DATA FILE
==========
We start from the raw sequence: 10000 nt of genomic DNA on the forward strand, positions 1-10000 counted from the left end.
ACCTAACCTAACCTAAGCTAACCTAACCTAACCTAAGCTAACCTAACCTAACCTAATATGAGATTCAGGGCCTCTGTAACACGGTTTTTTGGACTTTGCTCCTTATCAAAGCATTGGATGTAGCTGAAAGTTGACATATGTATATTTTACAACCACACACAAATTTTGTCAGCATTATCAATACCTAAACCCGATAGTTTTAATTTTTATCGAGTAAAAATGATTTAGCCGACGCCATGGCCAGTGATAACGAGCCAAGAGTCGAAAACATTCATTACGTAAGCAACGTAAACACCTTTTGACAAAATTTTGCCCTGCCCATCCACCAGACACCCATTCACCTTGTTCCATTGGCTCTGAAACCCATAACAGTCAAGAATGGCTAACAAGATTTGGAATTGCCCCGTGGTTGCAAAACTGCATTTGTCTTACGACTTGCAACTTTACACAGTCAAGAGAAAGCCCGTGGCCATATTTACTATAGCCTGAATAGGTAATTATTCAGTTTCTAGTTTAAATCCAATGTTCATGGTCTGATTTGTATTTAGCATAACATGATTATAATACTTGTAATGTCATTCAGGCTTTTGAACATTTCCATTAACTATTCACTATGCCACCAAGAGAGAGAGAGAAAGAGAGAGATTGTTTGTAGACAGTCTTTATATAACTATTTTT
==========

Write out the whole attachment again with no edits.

We start from the raw sequence: 10000 nt of genomic DNA on the forward strand, positions 1-10000 counted from the left end.
ACCTAACCTAACCTAAGCTAACCTAACCTAACCTAAGCTAACCTAACCTAACCTAATATGAGATTCAGGGCCTCTGTAACACGGTTTTTTGGACTTTGCTCCTTATCAAAGCATTGGATGTAGCTGAAAGTTGACATATGTATATTTTACAACCACACACAAATTTTGTCAGCATTATCAATACCTAAACCCGATAGTTTTAATTTTTATCGAGTAAAAATGATTTAGCCGACGCCATGGCCAGTGATAACGAGCCAAGAGTCGAAAACATTCATTACGTAAGCAACGTAAACACCTTTTGACAAAATTTTGCCCTGCCCATCCACCAGACACCCATTCACCTTGTTCCATTGGCTCTGAAACCCATAACAGTCAAGAATGGCTAACAAGATTTGGAATTGCCCCGTGGTTGCAAAACTGCATTTGTCTTACGACTTGCAACTTTACACAGTCAAGAGAAAGCCCGTGGCCATATTTACTATAGCCTGAATAGGTAATTATTCAGTTTCTAGTTTAAATCCAATGTTCATGGTCTGATTTGTATTTAGCATAACATGATTATAATACTTGTAATGTCATTCAGGCTTTTGAACATTTCCATTAACTATTCACTATGCCACCAAGAGAGAGAGAGAAAGAGAGAGATTGTTTGTAGACAGTCTTTATATAACTATTTTT